Oct 14, 2017

The 'angels in orange' fighting California's fires

An inmate work crew builds a containment line ahead of flames from a fire in 2015. Photo: Rich Pedroncelli / AP

Inmates serving time for nonviolent crimes in California make up 35 to 40 percent of the firefighting force, according to the Daily Beast.

Getting paid $1 an hour, the "convict crew" is comprised of those who volunteer. Bill Sessa, spokesman for the California Department of Correction and Rehabilitation, said there were 1,700 inmates fighting fires on Friday alone.

  • Inmate Joshua Coover, who helped fight fires in 2015, told the Easy Bay Times: "The best feeling is when we get off the fire; all the signs you see that say 'thank you, firefighters'...They even refer to us as the 'angels in orange.'"

Why it matters: The inmates are working the same hours as professional firefighters, and Sessa told the Daily Beast that $1 an hour is "the highest paying job for a California inmate and has rehabilitative value."

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Updates: Cities move to end curfews for George Floyd protests

Text reading "Demilitarize the police" is projected on an army vehicle during a protest over the death of George Floyd in Washington, D.C.. early on Thursday. Photo: Yasin Ozturk/Anadolu Agency via Getty Images

Several cities are ending curfews after the protests over the death of George Floyd and other police-related killings of black people led to fewer arrests and less violence Wednesday night.

The latest: Los Angeles and Washington D.C. are the latest to end nightly curfews. Seattle Mayor Jenny Durkan tweeted Wednesday night that "peaceful protests can continue without a curfew, while San Francisco Mayor London Breed tweeted that the city's curfew would end at 5 a.m. Thursday.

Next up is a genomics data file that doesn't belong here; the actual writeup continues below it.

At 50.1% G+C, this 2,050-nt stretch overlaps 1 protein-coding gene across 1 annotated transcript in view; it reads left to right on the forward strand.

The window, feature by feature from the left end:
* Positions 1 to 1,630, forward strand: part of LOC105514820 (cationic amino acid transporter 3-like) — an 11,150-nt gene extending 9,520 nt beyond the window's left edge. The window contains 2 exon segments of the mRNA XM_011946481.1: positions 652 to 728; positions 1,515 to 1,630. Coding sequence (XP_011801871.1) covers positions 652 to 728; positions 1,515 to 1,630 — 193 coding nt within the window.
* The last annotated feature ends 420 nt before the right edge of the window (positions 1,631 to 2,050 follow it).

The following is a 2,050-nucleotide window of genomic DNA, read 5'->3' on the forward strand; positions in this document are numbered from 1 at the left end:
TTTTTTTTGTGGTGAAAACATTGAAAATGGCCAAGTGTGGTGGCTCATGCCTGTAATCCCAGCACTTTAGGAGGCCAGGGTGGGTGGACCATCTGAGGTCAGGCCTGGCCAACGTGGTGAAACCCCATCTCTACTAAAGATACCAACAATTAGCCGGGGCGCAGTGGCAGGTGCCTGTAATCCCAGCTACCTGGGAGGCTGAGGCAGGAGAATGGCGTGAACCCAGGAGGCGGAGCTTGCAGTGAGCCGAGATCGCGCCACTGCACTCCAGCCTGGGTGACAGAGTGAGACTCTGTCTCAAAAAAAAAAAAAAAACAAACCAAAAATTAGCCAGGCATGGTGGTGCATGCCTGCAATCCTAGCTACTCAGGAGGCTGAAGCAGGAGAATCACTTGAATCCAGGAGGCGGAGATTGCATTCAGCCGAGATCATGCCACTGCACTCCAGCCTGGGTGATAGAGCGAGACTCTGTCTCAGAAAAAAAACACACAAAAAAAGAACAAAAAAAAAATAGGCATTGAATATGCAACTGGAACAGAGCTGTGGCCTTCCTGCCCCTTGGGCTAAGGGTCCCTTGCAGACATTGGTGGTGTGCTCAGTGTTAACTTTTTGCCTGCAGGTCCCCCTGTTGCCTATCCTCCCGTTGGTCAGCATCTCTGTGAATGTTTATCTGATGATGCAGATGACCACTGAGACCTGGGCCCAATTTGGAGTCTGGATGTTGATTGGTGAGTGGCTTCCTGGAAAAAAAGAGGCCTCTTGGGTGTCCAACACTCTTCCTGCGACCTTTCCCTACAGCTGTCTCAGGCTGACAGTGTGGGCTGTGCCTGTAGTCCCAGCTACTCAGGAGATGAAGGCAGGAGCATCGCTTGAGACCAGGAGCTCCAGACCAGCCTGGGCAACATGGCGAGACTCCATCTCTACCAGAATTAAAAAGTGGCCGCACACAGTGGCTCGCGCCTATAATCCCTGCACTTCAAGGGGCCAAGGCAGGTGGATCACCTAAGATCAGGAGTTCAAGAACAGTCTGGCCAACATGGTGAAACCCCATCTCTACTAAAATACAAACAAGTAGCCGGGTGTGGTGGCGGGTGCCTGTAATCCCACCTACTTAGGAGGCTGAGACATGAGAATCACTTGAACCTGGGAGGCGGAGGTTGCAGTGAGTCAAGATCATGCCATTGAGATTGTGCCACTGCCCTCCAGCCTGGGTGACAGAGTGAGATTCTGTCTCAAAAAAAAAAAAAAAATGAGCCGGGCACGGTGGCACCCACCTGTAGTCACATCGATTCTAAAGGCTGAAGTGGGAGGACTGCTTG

Murkowski calls Mattis' Trump criticism "true and honest and necessary and overdue"

Sen. Lisa Murkowski. Photo: Bill Clark/CQ-Roll Call, Inc via Getty Images

Sen. Lisa Murkowski (R-Alaska) said Thursday that she agreed with former Defense Secretary James Mattis' criticism of President Trump, calling it "true and honest and necessary and overdue."

Why it matters: Murkowski, who has signaled her discomfort with the president in the past, also said that she's "struggling" with her support for him in November — a rare full-on rebuke of Trump from a Senate Republican.

Facebook to block ads from state-controlled media entities in the U.S.

Illustration: Rebecca Zisser/Axios

Facebook said Thursday it will begin blocking state-controlled media outlets from buying advertising in the U.S. this summer. It's also rolling out a new set of labels to provide users with transparency around ads and posts from state-controlled outlets. Outlets that feel wrongly labeled can appeal the process.

Why it matters: Nathaniel Gleicher, Facebook's head of security policy, says the company hasn't seen many examples yet of foreign governments using advertising to promote manipulative content to U.S. users, but that the platform is taking this action out of an abundance of caution ahead of the 2020 election.